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Tuesday, December 16, 2014

Joseph Heintz the Elder


The Rape of Proserpina
circa 1595
oil on panel
size unknown
Gemaldegalerie Alte Meister (Old Masters Picture Gallery), Dresden, Germany

Joseph Heintz the Elder (1564-1609) was a Swiss painter, draftsman and architect. His paintings included religious images, portraits, and, following the emperor Rudolf II's taste, erotic mythological themes. Agitated figures, shallow depth, and a cool-toned, colorful palette characterize his very personal style.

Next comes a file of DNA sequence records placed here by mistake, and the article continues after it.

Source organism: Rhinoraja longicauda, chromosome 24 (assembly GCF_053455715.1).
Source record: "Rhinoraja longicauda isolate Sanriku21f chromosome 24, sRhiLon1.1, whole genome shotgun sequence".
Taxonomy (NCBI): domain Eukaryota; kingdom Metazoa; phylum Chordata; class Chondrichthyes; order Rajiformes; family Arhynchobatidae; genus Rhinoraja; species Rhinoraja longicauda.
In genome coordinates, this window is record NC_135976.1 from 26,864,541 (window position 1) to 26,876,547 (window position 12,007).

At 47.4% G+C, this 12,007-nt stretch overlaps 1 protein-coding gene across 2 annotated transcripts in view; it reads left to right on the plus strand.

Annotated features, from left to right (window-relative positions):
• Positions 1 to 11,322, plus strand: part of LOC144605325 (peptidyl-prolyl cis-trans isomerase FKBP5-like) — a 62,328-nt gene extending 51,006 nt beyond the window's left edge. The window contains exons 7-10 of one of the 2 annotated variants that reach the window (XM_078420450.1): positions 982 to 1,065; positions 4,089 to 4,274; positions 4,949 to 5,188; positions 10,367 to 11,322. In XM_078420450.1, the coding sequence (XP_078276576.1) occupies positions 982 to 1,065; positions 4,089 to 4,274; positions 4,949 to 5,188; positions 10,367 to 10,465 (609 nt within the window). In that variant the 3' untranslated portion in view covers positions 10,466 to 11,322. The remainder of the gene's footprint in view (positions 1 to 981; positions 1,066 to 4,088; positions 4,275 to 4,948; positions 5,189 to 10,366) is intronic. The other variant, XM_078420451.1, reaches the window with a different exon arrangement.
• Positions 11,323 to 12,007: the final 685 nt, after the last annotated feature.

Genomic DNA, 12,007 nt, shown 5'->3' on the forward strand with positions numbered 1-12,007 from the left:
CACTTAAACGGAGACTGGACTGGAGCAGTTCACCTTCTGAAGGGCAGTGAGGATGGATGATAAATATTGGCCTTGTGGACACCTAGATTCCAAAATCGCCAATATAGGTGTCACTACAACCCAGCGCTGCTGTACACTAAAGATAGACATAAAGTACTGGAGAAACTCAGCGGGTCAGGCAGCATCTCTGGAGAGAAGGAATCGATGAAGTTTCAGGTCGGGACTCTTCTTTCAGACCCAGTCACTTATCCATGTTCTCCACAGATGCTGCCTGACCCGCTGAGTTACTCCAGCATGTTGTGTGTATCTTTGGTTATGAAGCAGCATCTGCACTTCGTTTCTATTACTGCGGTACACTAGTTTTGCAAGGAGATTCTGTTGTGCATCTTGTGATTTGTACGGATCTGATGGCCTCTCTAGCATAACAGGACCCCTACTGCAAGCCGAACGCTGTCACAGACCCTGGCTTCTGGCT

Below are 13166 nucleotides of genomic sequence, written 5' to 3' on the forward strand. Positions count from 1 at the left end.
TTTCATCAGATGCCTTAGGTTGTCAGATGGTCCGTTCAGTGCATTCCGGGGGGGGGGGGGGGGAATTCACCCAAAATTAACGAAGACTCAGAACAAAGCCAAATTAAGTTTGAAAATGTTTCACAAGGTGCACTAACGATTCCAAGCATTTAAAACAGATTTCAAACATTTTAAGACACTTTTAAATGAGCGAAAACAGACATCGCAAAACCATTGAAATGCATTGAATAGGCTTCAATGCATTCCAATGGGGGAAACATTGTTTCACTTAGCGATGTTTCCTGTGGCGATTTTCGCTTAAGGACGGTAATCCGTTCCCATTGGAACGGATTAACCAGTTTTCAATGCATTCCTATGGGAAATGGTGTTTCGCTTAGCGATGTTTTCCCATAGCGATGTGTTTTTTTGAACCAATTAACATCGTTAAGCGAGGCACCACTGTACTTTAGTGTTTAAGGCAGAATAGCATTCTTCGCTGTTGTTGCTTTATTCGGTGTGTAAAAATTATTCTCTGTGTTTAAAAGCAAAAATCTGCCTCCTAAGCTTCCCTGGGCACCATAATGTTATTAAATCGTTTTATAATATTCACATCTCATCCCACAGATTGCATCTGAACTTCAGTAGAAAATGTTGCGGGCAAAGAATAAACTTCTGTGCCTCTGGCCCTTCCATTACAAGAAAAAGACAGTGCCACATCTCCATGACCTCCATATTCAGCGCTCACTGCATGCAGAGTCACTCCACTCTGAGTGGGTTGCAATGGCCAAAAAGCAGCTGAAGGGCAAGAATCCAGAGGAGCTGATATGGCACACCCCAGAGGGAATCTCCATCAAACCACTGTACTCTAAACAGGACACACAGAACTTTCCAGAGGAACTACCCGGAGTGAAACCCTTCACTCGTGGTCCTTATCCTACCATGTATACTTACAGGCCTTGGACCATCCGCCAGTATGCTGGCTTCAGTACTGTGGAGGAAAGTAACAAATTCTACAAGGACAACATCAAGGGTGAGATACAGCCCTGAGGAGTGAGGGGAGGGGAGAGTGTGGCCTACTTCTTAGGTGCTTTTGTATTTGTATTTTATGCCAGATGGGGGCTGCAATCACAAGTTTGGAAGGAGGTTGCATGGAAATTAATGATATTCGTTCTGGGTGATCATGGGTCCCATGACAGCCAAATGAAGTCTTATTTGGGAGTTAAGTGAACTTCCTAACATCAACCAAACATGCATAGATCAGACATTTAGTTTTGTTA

He was born in Basle. He received his early training from a painter and from his father, an architect-mason.  His first surviving drawings (1580) show something akin to Holbein's manner in his stained-glass window designs. He appears to have educated himself copying the works of Hans Holbein the younger. From 1584 to around 1591, he was in Italy, where he joined a circle of German and Netherlandish artists in Rome. He also studied ancient art and copied paintings by Renaissance artists such as Raphael, Michelangelo, and Polidoro da Caravaggio. In 1587 he traveled to Florence and Venice, absorbing the styles of Tintoretto, Titian, and Paolo Veronese. In autumn 1591 the Holy Roman Emperor Rudolf II summoned him as ‘portraitist and court painter' to Prague and ennobling him in 1602. He spent his later career primarily as an architect, mainly in Augsburg and Prague. He designed the east facade of Augsburg's new customs house.